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Review Longoria 2000 Pinot Noir, Blind Faith Vineyard, Santa Rita Hills

Longoria 2000 Pinot Noir, Blind Faith Vineyard, Santa Rita Hills

$124.99
($124.99 Incl. tax)
in stock
A never-before-released rarity from the personal cellar of winemaking legend Rick Longoria. Just 12 cases were made, and we were able to acquire 12 bottles.
Description

In 1998 Rick convinced a landholder in the Sta Rita Hills to let him plant a  vineyard on a good looking hillside.  Rick named it “Blind Faith Vineyard” and leased the property.  On the third year, 2000, he was able to harvest a tiny crop of Pinot Noir, and he made just 12 cases of wine, 6 of which went to the vineyard owner and six cases he kept for himself.  The 2000 Blind Faith Vineyard Pinot Noir was never released, sitting in Rick’s personal cellar quietly aging year after year, decade after decade. 

Soon after, Rick was dismayed to learn there was another California winery using the name “Blind Faith”, so he changed the vineyard name to “Fe Ciega,” Spanish for—wait for it-- Blind Faith.  This would be where Longoria’s benchmark wines would come from for the rest of Rick’s career.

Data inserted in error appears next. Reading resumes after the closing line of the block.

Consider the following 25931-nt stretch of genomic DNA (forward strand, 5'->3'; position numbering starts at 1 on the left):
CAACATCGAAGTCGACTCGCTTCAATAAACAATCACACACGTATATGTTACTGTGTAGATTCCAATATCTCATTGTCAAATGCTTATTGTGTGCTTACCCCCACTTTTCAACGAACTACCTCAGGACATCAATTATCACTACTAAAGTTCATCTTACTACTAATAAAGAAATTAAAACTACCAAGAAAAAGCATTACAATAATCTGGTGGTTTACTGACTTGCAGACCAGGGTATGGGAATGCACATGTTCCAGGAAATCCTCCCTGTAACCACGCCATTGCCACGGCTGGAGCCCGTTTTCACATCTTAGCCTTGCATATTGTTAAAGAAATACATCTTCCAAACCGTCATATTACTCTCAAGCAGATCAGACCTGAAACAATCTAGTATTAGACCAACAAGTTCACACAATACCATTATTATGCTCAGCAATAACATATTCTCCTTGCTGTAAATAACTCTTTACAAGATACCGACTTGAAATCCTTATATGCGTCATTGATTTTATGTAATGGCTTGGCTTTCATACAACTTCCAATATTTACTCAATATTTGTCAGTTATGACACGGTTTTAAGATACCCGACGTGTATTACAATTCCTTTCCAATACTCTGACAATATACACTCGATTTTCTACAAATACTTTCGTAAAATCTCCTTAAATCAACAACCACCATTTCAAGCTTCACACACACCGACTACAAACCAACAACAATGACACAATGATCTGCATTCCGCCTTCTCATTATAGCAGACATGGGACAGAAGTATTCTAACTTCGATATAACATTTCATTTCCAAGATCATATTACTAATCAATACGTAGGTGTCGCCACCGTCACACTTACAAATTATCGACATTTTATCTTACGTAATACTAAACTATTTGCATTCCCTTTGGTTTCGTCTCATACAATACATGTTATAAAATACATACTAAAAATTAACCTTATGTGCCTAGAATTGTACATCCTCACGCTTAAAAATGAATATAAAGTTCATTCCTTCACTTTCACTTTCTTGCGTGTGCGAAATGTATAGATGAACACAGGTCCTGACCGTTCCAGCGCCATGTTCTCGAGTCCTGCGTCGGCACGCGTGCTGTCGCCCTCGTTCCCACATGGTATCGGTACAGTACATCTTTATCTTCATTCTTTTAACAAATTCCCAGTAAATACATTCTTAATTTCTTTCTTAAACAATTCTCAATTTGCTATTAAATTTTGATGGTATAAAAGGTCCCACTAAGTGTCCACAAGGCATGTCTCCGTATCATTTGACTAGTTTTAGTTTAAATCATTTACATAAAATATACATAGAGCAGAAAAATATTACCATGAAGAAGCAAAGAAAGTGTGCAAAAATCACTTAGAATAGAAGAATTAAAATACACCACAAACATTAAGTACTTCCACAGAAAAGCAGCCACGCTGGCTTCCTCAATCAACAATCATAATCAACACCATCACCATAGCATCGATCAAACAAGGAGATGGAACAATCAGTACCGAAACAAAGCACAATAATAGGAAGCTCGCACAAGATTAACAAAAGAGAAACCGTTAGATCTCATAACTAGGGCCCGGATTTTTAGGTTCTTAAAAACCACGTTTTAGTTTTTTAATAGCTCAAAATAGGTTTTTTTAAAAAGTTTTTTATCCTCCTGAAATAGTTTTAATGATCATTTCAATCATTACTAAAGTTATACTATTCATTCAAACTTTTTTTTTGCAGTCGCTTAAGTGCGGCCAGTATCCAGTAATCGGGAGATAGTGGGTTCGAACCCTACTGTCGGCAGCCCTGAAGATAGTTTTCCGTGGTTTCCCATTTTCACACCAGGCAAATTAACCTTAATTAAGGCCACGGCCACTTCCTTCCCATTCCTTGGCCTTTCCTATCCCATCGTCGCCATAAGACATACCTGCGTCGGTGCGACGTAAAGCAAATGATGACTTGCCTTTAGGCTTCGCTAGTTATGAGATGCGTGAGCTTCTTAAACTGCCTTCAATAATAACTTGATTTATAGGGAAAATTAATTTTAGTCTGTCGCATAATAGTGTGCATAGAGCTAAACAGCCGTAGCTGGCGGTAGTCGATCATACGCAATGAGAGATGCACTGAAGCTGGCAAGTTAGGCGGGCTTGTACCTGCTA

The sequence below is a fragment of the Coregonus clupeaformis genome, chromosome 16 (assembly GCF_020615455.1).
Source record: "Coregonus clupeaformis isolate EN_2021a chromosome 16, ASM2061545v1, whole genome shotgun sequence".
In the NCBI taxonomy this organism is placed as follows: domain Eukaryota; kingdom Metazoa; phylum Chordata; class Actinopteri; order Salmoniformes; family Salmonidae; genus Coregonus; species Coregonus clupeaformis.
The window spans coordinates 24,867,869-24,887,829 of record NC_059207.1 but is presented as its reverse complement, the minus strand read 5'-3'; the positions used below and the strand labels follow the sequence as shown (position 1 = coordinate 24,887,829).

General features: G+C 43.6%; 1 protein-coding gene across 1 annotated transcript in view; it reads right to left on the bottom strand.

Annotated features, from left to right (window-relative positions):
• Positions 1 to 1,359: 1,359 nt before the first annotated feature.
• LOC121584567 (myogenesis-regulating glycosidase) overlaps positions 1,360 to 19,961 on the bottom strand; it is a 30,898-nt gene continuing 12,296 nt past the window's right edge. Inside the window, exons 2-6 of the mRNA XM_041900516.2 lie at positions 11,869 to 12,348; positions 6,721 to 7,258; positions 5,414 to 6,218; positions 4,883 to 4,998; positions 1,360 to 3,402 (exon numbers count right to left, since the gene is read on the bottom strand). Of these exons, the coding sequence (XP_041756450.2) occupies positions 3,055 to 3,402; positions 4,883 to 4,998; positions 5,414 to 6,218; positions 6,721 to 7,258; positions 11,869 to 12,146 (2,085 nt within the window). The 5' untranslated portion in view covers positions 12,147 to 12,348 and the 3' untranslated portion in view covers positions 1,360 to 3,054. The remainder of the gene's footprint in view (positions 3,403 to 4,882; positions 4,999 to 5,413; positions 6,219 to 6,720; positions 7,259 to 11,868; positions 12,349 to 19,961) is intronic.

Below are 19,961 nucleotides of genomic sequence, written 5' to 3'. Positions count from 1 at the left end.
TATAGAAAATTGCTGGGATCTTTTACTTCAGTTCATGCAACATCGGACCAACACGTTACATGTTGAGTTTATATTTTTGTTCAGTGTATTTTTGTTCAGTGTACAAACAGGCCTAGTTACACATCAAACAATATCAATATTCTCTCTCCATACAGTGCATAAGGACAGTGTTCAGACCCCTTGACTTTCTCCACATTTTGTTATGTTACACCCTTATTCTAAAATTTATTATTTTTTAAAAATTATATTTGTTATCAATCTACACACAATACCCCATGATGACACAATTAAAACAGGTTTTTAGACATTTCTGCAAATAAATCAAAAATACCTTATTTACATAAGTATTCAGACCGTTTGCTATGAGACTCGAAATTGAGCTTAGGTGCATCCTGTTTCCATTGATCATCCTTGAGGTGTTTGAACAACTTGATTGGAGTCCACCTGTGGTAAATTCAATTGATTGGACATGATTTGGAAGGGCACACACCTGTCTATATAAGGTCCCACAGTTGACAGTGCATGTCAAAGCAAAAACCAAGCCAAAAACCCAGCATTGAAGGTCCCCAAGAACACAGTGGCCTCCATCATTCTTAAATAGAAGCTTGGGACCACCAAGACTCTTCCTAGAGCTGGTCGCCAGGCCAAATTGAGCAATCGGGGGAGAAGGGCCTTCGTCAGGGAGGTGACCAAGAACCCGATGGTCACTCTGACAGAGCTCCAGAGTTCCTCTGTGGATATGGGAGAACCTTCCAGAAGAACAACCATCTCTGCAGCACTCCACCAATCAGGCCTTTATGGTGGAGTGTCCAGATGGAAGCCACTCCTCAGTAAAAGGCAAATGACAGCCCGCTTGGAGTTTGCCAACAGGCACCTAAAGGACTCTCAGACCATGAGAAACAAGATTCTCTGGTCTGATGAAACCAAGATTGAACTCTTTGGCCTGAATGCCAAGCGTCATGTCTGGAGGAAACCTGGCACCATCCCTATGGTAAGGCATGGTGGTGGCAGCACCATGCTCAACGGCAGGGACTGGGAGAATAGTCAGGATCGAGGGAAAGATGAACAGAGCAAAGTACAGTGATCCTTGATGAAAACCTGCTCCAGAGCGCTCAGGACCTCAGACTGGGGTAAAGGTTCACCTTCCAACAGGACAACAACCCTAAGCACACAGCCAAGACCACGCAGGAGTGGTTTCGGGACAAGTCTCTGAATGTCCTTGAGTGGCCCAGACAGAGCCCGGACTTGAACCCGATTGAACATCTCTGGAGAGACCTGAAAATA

After we had devoured Jim Witt's grilled quail and sipped all of Rick’s library wines, I kept going back again and again to the 2000 Blind Faith Pinot Noir.  Amazingly, it kept developing, retaining its fruit even after being opened more than an hour.  He looked at me enjoying his wine, and out of the blue asked if I’d like to buy a case for the store. 

Just 12 cases made, only six belonging to Rick, and he was offering The Wine Country one of them! 

Let me tell you about this wine.  Yes, it had complex aromas that only age can bring.  The surprise for me was how alive the wine tasted—not at all the fruitless, white-pepper flavors you get from wine past its prime.  Because this was made from hillside grapes from one of the coolest growing regions in California, the acidity had allowed the wine to develop impeccably, supporting its fruit and giving the wine vitality even at 21-1/2 years of age.  Again, an hour later, the wine was still fresh tasting when most California wines of that age would have petered out.

“Sure, I’ll take it!” I exclaimed.  “Ship it to the store.  I have customers who love your wines and will buy this historic, very rare bottle.”

12 bottles are now resting in our display case at cellar temperature.  They have never been offered to the public before now.

The Wine Country.
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